A Castle in the Air

Manifold are the cares of wealth and state. Mr Dorrit’s satisfaction in remembering that it had not been necessary for him to announce himself to Clennam and Co., or to make an allusion to his having had any knowledge of the intrusive person of that name, had been damped over-night, while it was still fresh, by a debate that arose within him whether or no he should take the Marshalsea in his way back, and look at the old gate. He had decided not to do so; and had astonished the coachman by being very fierce with him for proposing to go over London Bridge and recross the river by Waterloo Bridge—a course which would have taken him almost within sight of his old quarters. Still, for all that, the question had raised a conflict in his breast; and, for some odd reason or no reason, he was vaguely dissatisfied. Even at the Merdle dinner-table next day, he was so out of sorts about it that he continued at intervals to turn it over and over, in a manner frightfully inconsistent with the good society surrounding him. It made him hot to think what the Chief Butler’s opinion of him would have been, if that illustrious personage could have plumbed with that heavy eye of his the stream of his meditations.

The farewell banquet was of a gorgeous nature, and wound up his visit in a most brilliant manner. Fanny combined with the attractions of her youth and beauty, a certain weight of self-sustainment as if she had been married twenty years. He felt that he could leave her with a quiet mind to tread the paths of distinction, and wished—but without abatement of patronage, and without prejudice to the retiring virtues of his favourite child— that he had such another daughter.

‘My dear,’ he told her at parting, ‘our family looks to you to—ha—assert its dignity and—hum—maintain its importance. I know you will never disappoint it.’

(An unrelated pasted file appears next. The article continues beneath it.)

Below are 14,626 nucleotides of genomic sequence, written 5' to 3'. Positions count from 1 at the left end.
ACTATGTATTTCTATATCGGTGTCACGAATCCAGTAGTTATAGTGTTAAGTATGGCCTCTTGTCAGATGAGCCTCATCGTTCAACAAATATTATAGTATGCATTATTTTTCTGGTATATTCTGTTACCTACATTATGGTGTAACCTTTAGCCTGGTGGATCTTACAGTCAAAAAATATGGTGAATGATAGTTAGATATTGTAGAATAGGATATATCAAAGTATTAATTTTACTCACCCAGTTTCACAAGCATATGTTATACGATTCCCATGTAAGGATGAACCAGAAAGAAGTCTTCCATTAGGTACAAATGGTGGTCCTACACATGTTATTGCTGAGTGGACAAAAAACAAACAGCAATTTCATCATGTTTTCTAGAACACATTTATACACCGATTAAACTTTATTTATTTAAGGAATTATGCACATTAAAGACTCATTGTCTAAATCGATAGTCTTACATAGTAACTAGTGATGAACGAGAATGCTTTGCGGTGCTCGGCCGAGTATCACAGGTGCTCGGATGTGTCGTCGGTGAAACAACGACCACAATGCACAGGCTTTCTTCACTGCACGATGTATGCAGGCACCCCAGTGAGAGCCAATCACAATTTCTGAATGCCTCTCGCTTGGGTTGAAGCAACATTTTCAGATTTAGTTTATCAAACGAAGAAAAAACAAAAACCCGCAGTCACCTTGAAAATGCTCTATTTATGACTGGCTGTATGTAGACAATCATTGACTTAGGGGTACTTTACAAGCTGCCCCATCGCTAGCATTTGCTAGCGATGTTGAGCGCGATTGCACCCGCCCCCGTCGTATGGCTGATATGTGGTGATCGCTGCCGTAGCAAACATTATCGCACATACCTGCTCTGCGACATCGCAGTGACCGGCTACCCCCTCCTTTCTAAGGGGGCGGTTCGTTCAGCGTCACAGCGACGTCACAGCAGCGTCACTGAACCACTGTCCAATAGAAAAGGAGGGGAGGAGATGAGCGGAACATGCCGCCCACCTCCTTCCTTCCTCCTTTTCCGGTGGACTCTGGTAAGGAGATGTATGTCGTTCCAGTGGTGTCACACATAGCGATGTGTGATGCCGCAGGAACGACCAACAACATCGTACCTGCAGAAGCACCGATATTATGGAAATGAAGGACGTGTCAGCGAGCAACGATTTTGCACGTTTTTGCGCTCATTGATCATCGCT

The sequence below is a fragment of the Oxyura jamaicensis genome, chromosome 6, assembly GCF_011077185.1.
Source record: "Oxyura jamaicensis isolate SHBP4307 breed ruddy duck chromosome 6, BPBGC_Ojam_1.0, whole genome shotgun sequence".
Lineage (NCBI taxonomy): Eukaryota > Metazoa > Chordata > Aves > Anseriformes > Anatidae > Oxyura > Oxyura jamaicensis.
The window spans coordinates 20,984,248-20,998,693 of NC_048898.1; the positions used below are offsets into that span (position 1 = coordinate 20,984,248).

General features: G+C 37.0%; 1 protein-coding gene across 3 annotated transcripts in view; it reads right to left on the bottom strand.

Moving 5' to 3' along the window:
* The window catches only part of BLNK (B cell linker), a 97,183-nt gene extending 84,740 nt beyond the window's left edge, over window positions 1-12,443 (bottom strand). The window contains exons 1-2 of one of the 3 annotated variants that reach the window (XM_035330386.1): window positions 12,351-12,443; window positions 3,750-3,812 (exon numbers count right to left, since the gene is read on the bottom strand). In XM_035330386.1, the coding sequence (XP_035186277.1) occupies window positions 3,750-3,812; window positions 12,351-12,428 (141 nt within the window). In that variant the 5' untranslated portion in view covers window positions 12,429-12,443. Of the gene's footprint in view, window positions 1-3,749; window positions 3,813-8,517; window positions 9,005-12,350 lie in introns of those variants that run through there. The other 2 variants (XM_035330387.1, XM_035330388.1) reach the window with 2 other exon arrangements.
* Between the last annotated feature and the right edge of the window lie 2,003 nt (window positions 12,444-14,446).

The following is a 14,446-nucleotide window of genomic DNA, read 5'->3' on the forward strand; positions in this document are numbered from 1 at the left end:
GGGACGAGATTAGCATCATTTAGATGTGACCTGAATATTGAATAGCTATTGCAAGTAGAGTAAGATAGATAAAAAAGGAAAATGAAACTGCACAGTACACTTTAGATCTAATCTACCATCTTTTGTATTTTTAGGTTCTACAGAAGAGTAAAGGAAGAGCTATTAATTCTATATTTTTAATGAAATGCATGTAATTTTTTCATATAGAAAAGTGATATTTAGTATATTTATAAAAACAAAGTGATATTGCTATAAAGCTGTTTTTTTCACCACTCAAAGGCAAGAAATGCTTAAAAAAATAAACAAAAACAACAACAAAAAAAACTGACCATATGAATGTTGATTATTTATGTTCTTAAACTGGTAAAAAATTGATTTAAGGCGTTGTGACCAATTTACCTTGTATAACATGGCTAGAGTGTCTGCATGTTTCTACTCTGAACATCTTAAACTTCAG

‘No, papa,’ said Fanny, ‘you may rely upon that, I think. My best love to dearest Amy, and I will write to her very soon.’

‘Shall I convey any message to—ha—anybody else?’ asked Mr Dorrit, in an insinuating manner.

‘Papa,’ said Fanny, before whom Mrs General instantly loomed, ‘no, I thank you. You are very kind, Pa, but I must beg to be excused. There is no other message to send, I thank you, dear papa, that it would be at all agreeable to you to take.’

They parted in an outer drawing-room, where only Mr Sparkler waited on his lady, and dutifully bided his time for shaking hands. When Mr Sparkler was admitted to this closing audience, Mr Merdle came creeping in with not much more appearance of arms in his sleeves than if he had been the twin brother of Miss Biffin, and insisted on escorting Mr Dorrit down-stairs. All Mr Dorrit’s protestations being in vain, he enjoyed the honour of being accompanied to the hall-door by this distinguished man, who (as Mr Dorrit told him in shaking hands on the step) had really overwhelmed him with attentions and services during this memorable visit. Thus they parted; Mr Dorrit entering his carriage with a swelling breast, not at all sorry that his Courier, who had come to take leave in the lower regions, should have an opportunity of beholding the grandeur of his departure.

The aforesaid grandeur was yet full upon Mr Dorrit when he alighted at his hotel. Helped out by the Courier and some half-dozen of the hotel servants, he was passing through the hall with a serene magnificence, when lo! a sight presented itself that struck him dumb and motionless. John Chivery, in his best clothes, with his tall hat under his arm, his ivory-handled cane genteelly embarrassing his deportment, and a bundle of cigars in his hand!

‘Now, young man,’ said the porter. ‘This is the gentleman. This young man has persisted in waiting, sir, saying you would be glad to see him.’

Mr Dorrit glared on the young man, choked, and said, in the mildest of tones, ‘Ah! Young John! It is Young John, I think; is it not?’

‘Yes, sir,’ returned Young John.

  By PanEris using Melati.

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